My visit to the Blue Reef Aquarium in Tynemouth.
Blue Badge Parking: Yes
Concessions/Carer Prices: Free carer with discounted disabled adult price
Wheelchair/Mobility Scooter hire: No
Accessible Toilets: Yes
I visited the Blue Reef Aquarium on 9th October with a friend. I couldn’t find any information on the attraction’s website regarding accessibility, therefore it seemed even more important to review it.
There are two car parks available, both of which are owned by the local council. One of these is located behind the attraction and another on the right hand side of it. These are free for blue badge holders and have designated blue badge spaces. There are tariff charges for those without a blue badge.
The attraction is a very short walk or wheel away from both car parks, and the area is smoothly paved which makes for easy access. The doors are automatic, making getting inside the building even easier. Accessible toilets are available by the entrance and shop.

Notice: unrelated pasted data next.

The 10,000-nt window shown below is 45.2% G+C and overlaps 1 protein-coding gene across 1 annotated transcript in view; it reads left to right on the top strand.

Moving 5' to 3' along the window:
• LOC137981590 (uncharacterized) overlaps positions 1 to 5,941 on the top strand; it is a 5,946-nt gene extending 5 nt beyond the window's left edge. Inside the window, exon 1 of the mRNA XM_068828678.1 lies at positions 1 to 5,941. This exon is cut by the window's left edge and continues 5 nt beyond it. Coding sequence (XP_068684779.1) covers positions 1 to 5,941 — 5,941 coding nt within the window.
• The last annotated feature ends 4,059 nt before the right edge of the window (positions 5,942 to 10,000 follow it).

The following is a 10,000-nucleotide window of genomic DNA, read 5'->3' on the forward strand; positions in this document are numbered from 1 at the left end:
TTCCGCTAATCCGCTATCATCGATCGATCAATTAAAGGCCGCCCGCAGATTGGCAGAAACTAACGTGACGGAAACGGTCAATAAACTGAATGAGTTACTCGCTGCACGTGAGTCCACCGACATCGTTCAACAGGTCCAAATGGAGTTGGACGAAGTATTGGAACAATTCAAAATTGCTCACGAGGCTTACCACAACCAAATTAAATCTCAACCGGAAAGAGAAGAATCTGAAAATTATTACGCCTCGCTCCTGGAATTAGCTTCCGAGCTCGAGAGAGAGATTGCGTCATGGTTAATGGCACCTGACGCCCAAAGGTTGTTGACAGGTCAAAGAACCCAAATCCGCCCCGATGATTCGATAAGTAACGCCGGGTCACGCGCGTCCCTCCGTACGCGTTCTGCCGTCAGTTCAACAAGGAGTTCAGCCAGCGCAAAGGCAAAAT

Concessions are available for disabled guests which include free admission for one carer, which I really appreciated. It’s actually cheaper if you book your tickets online (even if you only do it an hour before you go).
The attraction consists of a walkway which you follow throughout to see all of the creatures. This was poorly lit in places, which I appreciate is likely to be for the benefit of the marine life; but is worth noting if you have any problems with sight. The walkway is comfortably wide, and I could easily stop to look at something without fearing being in other people’s way who were trying to get past.
Most of the tanks and information displays were at a reasonable height, so those in wheelchairs would be able to see clearly. There are two displays which require you to climb steps to see, which was a little disappointing.
One thing that I struggled with was the design of the otter enclosure. It had clearly been designed to stop people leaning over and putting their hands in, but this meant there was a wooden bar and very hazy glass at eye level for me and I couldn’t see the otters for most of the Otter Talk. This is demonstrated in the picture below.
The ‘Seal Cove’ area is however very accessible with ramps surrounding it and various ways to view the seals.
Overall, this attraction is pretty accessible, it’s just a shame that disabled guests miss out on one or two things due to visual obstructions or stairs. This is perhaps fairly reflected in the slightly reduced entry fee for disabled people. If you enjoy animals and aquatics, I’d recommend visiting!
Thank you for reading!